Gorgon
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Re: pic pwm feasible?

Post by Gorgon » Sat Jun 11, 2005 3:50 pm

Hi Matt,
Rstofer gave you a very good advice on this. You need a PID regulation for this application. And just for the heck of it, you may also try to get som knowledge about Fuzzy Logic. I'm not sure if Microchip has done any proper application on this, but I found some papers when I searched their website.<p>When you start reading about PID-regulators you want to know the following. The Setpoint input is the position of your joystick. The process input is the position of your steering wheels. The regulator output is the motor control, both directions (+/-).<p>If you use the I-part, the integral part, please make some sort of maximum and minimum limits or zeroing of this value. If not you may wait forever before your steering is responding in special cases. (I've been there, not with steering but in controlling HVAC systems)<p>And, when you have programmed your PID-regulator, you'll have to tune it and so on.. Therefor, make all set variables easy to adjust! You will need to change them :D <p>Good luck!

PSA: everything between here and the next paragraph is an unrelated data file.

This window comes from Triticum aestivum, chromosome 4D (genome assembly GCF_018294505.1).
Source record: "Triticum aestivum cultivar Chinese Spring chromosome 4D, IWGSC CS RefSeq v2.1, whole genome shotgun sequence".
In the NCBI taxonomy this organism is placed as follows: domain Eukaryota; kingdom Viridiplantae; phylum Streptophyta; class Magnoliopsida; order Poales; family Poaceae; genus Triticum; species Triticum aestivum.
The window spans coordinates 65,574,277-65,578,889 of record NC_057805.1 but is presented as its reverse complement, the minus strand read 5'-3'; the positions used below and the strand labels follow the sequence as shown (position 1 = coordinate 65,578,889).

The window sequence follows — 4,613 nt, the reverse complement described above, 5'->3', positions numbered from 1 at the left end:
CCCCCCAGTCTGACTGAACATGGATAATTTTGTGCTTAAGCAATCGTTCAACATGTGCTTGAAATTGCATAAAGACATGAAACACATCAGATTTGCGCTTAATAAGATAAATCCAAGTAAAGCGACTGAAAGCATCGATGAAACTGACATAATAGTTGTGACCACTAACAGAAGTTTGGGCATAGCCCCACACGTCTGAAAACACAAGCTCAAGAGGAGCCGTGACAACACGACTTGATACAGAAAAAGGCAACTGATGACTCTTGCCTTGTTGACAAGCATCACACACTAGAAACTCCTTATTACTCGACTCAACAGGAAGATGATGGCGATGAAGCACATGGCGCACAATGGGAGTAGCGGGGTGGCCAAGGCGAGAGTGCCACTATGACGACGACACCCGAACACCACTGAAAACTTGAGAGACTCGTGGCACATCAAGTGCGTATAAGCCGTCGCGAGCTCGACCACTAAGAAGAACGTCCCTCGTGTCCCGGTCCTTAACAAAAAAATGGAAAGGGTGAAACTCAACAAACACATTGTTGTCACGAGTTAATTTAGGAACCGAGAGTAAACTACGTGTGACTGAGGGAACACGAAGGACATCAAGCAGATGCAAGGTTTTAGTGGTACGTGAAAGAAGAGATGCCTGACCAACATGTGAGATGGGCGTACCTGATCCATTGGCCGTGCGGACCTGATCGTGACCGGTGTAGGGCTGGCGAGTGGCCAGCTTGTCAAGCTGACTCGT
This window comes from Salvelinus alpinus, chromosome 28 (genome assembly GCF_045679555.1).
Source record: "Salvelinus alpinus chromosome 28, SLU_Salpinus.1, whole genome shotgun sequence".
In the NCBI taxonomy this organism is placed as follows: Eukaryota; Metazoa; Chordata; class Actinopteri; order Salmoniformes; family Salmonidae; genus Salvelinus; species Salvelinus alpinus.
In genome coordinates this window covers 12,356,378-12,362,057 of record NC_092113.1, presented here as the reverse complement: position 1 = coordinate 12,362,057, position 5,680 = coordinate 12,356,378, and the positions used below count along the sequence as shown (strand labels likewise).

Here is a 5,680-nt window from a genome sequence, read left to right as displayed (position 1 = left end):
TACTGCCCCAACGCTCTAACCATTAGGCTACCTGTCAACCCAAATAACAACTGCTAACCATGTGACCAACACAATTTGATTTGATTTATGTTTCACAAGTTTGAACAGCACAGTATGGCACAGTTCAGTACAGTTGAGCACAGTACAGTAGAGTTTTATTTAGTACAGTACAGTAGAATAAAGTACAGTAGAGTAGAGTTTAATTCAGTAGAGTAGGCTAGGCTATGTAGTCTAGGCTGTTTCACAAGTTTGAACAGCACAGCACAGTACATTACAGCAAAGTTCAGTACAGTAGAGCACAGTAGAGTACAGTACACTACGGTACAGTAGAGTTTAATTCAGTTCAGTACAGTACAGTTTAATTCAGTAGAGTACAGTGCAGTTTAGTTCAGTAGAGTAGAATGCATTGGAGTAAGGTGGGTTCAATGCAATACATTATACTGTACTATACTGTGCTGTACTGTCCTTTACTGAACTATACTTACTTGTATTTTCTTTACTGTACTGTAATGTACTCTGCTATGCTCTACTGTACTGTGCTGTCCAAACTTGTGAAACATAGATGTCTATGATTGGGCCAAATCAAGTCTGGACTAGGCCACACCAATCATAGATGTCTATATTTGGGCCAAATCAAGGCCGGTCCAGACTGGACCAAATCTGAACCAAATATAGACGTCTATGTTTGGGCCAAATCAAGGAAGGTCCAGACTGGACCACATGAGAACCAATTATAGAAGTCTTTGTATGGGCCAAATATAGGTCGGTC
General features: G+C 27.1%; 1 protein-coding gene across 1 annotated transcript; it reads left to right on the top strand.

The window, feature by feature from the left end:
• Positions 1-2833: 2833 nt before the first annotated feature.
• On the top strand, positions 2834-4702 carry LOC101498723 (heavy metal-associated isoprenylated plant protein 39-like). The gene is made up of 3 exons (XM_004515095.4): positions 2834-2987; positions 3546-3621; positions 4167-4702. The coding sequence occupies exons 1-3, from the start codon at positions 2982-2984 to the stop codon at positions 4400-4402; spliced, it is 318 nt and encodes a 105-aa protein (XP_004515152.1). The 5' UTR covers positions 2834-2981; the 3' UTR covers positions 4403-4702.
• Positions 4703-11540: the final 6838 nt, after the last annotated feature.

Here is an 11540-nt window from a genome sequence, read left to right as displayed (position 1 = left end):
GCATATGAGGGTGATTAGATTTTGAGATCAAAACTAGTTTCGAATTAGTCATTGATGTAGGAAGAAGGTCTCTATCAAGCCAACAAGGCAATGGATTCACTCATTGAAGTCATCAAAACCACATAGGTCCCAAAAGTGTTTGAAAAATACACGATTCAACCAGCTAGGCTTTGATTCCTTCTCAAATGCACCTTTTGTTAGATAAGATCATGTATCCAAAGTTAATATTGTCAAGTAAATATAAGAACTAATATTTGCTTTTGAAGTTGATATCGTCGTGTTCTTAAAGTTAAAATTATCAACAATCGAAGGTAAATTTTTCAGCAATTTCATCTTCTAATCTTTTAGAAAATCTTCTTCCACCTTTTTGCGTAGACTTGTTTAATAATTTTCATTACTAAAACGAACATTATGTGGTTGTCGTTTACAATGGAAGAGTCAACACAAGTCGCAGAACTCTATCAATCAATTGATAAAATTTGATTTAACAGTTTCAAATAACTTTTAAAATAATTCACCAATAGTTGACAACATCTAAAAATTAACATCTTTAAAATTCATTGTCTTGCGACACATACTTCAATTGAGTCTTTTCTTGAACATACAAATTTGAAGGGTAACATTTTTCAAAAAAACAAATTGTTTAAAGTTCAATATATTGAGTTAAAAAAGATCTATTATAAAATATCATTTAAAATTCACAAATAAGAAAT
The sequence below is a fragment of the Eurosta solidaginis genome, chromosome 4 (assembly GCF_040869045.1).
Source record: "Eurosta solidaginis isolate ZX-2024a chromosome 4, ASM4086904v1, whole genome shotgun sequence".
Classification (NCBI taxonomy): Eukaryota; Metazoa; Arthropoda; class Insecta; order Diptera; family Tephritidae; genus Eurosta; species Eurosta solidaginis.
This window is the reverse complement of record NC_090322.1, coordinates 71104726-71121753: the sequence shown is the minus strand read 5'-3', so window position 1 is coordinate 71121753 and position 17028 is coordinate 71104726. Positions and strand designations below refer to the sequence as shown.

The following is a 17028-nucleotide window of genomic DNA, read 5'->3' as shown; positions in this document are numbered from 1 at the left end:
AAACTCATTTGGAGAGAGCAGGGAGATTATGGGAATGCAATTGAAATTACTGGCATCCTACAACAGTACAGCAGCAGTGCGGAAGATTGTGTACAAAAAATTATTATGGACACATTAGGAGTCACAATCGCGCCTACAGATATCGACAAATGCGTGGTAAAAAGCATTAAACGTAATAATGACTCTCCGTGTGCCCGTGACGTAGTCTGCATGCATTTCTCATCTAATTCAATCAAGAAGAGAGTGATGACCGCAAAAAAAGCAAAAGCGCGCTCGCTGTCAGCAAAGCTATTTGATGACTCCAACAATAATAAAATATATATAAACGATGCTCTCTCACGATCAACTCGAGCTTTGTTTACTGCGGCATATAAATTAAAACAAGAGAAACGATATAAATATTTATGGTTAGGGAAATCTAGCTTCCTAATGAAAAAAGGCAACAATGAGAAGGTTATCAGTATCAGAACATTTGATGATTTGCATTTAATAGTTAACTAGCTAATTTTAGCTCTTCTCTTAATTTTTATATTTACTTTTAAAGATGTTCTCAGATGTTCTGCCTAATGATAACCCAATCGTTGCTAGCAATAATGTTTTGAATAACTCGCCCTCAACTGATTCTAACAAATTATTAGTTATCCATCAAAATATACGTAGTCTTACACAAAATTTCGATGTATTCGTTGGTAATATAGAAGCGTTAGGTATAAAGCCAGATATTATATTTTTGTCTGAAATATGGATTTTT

TOK ;)
Gorgon the Caretaker - Character in a childrens TV-show from 1968. ;)